Sent: Friday, December 04, 1998 5:29 PM
cc: firstname.lastname@example.org;MGleason@awd.com; MGross@awd.com; VSegura@awd.comTParris@awd.com
Subject: Comments re IDS Rule Changes
The undersigned propose four modifications, labeled A through D below, to proposed rule change number 9 ("Imposing limits/requirements on information disclosure statement submissions (37 CFR 1.98)").
We practice, at Arnold, White & Durkee, P.C., one of the nation's largest intellectual property-law firms, which has approximately 155 lawyers in six offices nationwide, primarily but not exclusively in the electrical- and software-related arts.
This submission represents our own present, personal views and not necessarily those of other attorneys or agents at Arnold, White & Durkee nor of any of its clients.
In our present understanding, the Office's proposal has several implications, including the following:
1. Applicants can continue to submit an unlimited number of references, with or without complying descriptions.
If an applicant elects not to submit a complying description of a reference, however, the applicant runs the risk that the examiner will elect not to review or consider the reference (subject to the applicant's right to designate a certain number of references for review without a complying description).
Importantly, in our understanding, the applicant has still satisfied the duty of disclosure by simply submitting the reference, with or without a complying description.
2. Applicants can choose whether to provide a detailed description, a general description, or no description for each reference, thus allowing the option to avoid the added costs and risks associated with filing intricate IDSs.
3. The examiner must consider any ten (1 0) non-complying references in addition to references cited against a corresponding foreign application or cited in a PCT-related search, for every application, including continuing applications.
4. The examiner can refuse to consider any non-complying references falling outside the first ten (1 0) non-complying references and references cited against a corresponding foreign application or cited in a PCT-related search.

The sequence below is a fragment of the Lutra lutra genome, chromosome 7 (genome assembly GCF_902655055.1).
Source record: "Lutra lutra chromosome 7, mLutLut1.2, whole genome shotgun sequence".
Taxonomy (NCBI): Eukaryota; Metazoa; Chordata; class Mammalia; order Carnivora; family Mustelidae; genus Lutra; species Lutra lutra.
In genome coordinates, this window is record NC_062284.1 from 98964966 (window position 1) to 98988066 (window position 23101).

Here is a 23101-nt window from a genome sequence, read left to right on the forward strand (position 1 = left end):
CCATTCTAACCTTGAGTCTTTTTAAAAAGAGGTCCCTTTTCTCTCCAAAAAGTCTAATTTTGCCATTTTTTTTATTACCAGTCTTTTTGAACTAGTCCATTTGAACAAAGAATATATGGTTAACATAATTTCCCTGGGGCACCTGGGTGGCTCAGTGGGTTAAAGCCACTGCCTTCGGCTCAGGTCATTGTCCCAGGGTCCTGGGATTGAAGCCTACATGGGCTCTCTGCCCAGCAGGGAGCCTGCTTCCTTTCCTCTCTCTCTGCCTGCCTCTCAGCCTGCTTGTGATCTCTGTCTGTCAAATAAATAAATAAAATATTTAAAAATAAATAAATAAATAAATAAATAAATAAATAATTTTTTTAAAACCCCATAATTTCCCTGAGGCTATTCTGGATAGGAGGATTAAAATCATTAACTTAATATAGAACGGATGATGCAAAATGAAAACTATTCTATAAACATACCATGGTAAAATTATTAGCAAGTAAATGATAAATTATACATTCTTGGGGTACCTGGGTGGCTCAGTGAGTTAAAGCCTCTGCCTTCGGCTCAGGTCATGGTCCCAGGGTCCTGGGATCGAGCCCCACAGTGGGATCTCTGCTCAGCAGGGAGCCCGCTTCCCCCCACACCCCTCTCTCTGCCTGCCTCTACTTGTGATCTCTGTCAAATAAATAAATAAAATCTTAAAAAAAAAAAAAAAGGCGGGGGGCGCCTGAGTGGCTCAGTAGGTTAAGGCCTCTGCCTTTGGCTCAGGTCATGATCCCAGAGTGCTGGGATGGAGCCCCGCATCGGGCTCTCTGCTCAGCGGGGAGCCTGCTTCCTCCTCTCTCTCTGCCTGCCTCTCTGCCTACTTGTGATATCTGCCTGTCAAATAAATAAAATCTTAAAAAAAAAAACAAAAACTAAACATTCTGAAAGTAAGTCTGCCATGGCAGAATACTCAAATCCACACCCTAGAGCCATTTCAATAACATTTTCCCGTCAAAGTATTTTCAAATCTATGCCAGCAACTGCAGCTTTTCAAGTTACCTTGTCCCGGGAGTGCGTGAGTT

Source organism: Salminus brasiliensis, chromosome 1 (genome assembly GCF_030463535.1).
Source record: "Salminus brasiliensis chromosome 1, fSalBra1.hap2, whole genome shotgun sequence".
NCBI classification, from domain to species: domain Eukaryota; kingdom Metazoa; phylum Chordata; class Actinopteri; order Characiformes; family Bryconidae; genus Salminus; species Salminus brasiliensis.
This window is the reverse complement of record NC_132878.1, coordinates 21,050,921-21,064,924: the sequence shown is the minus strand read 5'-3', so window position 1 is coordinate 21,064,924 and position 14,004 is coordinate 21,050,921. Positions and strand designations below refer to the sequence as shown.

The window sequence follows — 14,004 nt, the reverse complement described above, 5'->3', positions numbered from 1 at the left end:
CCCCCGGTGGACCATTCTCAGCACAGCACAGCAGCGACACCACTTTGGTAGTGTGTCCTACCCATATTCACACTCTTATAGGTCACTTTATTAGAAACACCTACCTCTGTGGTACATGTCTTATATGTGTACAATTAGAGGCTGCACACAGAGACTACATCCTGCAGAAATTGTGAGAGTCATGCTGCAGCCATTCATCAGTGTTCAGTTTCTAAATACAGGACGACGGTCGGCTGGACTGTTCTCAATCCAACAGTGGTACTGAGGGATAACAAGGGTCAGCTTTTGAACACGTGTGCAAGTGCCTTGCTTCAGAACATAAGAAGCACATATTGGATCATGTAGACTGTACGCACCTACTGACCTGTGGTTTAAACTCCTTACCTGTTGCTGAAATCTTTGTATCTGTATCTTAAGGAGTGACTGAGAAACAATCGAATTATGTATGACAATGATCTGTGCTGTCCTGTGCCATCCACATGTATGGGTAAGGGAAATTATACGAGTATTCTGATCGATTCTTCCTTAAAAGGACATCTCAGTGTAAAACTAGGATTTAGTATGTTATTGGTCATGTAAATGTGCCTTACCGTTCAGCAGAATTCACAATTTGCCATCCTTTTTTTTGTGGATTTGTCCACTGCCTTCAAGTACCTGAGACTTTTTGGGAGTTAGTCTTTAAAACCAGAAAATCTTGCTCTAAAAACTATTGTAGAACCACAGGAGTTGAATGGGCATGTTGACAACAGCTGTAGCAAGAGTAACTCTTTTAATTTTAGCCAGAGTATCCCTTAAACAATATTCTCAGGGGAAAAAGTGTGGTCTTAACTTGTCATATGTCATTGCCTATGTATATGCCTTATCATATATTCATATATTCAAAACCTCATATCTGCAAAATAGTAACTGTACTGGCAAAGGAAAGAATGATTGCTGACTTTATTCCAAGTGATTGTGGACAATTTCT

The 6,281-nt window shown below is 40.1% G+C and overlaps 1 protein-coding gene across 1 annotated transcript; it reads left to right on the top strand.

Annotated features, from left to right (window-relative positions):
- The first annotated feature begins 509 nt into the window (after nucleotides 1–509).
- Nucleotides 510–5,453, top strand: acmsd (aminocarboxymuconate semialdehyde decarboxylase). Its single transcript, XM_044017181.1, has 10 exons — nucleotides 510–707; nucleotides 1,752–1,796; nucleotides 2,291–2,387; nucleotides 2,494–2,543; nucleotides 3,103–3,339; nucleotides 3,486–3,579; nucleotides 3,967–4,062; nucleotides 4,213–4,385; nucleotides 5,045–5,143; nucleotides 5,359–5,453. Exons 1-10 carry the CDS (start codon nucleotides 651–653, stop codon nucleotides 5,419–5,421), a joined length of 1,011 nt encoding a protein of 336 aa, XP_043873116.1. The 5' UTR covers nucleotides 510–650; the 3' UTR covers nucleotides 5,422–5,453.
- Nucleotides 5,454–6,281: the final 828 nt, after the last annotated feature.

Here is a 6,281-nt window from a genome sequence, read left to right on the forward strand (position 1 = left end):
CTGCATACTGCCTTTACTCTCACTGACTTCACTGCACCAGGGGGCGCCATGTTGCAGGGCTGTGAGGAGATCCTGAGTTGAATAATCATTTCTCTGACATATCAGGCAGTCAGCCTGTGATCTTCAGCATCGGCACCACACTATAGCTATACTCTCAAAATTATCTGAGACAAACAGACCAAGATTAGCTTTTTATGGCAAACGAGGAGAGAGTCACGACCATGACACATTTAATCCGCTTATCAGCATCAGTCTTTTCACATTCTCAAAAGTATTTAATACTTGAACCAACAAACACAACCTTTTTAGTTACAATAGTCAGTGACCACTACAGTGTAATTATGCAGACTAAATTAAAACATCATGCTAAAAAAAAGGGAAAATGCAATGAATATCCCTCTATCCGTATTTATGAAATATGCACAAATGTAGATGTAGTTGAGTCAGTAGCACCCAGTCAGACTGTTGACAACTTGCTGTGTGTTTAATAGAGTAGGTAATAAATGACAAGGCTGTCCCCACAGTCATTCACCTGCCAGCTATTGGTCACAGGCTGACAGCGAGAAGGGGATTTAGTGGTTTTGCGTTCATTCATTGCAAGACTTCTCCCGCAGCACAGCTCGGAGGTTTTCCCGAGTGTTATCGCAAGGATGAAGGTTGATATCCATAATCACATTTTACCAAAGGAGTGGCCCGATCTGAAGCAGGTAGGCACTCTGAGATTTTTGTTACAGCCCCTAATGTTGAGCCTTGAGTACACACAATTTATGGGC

Assuming our understanding to be correct, we propose the following modifications to the PTO's proposal:
A. That applicants be allowed to designate 15, rather than 1 0, references which the examiner must consider without submission of complying descriptions.
B. That an applicant be allowed at any time, not just at the time of
initial submission, to designate one or more specific noncomplying references for review and consideration by the examiner, up to the number of references set out in the limit (IO, or as proposed above, 15).
C. That strong language accompany the proposed language to the effect that'. "The Office will not draw any negative inference, and it recommends that the courts not draw any negative inference, from an applicant's decision, as to any particular reference, not to provide a description in compliance with 1.97/98."
D. That an applicant be allowed to submit a complying description of a reference in a format like that of an International Search Report, i.e., in a table that points out specific portions of a reference and indicates that they are potentially relevant to specific claims, but without having to characterize the reference as an "X," "Y," or "A!' reference.
These modifications are proposed to provide a better balance between the interests of the various constituencies. The relevant interests of these constituencies include, for example: